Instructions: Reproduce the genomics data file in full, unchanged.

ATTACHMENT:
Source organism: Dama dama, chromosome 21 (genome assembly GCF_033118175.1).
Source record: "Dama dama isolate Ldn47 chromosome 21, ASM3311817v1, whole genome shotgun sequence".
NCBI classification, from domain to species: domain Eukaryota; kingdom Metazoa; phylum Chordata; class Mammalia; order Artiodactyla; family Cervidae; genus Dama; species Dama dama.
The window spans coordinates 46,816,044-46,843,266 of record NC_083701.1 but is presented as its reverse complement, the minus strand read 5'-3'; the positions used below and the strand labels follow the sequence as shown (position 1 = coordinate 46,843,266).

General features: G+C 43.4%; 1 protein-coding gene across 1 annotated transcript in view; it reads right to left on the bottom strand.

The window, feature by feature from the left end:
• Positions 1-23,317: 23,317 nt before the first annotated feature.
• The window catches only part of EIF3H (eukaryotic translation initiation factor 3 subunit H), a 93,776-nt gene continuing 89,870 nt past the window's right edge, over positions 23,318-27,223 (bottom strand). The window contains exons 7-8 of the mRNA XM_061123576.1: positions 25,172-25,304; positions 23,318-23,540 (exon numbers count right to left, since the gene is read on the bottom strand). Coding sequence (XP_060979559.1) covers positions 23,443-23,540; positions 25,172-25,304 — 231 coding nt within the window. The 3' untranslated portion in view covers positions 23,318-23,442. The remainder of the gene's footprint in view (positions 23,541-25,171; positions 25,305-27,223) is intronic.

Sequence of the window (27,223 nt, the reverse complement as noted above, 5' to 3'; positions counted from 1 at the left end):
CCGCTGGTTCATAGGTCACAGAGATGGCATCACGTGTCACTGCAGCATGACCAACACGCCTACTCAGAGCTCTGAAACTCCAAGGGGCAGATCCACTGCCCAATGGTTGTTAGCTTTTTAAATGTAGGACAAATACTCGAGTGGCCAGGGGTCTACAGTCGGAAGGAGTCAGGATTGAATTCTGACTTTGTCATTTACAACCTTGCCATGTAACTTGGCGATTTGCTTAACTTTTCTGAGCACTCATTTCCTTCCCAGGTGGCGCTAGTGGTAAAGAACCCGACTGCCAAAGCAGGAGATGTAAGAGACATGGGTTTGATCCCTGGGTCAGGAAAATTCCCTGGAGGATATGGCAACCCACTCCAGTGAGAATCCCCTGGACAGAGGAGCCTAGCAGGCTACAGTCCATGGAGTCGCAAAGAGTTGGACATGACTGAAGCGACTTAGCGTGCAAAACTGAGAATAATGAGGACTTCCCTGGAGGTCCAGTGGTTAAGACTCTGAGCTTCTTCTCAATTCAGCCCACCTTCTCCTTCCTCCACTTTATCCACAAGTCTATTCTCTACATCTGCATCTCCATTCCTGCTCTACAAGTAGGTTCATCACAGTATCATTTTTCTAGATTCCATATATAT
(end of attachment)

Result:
Source organism: Dama dama, chromosome 21 (genome assembly GCF_033118175.1).
Source record: "Dama dama isolate Ldn47 chromosome 21, ASM3311817v1, whole genome shotgun sequence".
NCBI classification, from domain to species: domain Eukaryota; kingdom Metazoa; phylum Chordata; class Mammalia; order Artiodactyla; family Cervidae; genus Dama; species Dama dama.
The window spans coordinates 46,816,044-46,843,266 of record NC_083701.1 but is presented as its reverse complement, the minus strand read 5'-3'; the positions used below and the strand labels follow the sequence as shown (position 1 = coordinate 46,843,266).

General features: G+C 43.4%; 1 protein-coding gene across 1 annotated transcript in view; it reads right to left on the bottom strand.

The window, feature by feature from the left end:
• Positions 1-23,317: 23,317 nt before the first annotated feature.
• The window catches only part of EIF3H (eukaryotic translation initiation factor 3 subunit H), a 93,776-nt gene continuing 89,870 nt past the window's right edge, over positions 23,318-27,223 (bottom strand). The window contains exons 7-8 of the mRNA XM_061123576.1: positions 25,172-25,304; positions 23,318-23,540 (exon numbers count right to left, since the gene is read on the bottom strand). Coding sequence (XP_060979559.1) covers positions 23,443-23,540; positions 25,172-25,304 — 231 coding nt within the window. The 3' untranslated portion in view covers positions 23,318-23,442. The remainder of the gene's footprint in view (positions 23,541-25,171; positions 25,305-27,223) is intronic.

Sequence of the window (27,223 nt, the reverse complement as noted above, 5' to 3'; positions counted from 1 at the left end):
CCGCTGGTTCATAGGTCACAGAGATGGCATCACGTGTCACTGCAGCATGACCAACACGCCTACTCAGAGCTCTGAAACTCCAAGGGGCAGATCCACTGCCCAATGGTTGTTAGCTTTTTAAATGTAGGACAAATACTCGAGTGGCCAGGGGTCTACAGTCGGAAGGAGTCAGGATTGAATTCTGACTTTGTCATTTACAACCTTGCCATGTAACTTGGCGATTTGCTTAACTTTTCTGAGCACTCATTTCCTTCCCAGGTGGCGCTAGTGGTAAAGAACCCGACTGCCAAAGCAGGAGATGTAAGAGACATGGGTTTGATCCCTGGGTCAGGAAAATTCCCTGGAGGATATGGCAACCCACTCCAGTGAGAATCCCCTGGACAGAGGAGCCTAGCAGGCTACAGTCCATGGAGTCGCAAAGAGTTGGACATGACTGAAGCGACTTAGCGTGCAAAACTGAGAATAATGAGGACTTCCCTGGAGGTCCAGTGGTTAAGACTCTGAGCTTCTTCTCAATTCAGCCCACCTTCTCCTTCCTCCACTTTATCCACAAGTCTATTCTCTACATCTGCATCTCCATTCCTGCTCTACAAGTAGGTTCATCACAGTATCATTTTTCTAGATTCCATATATAT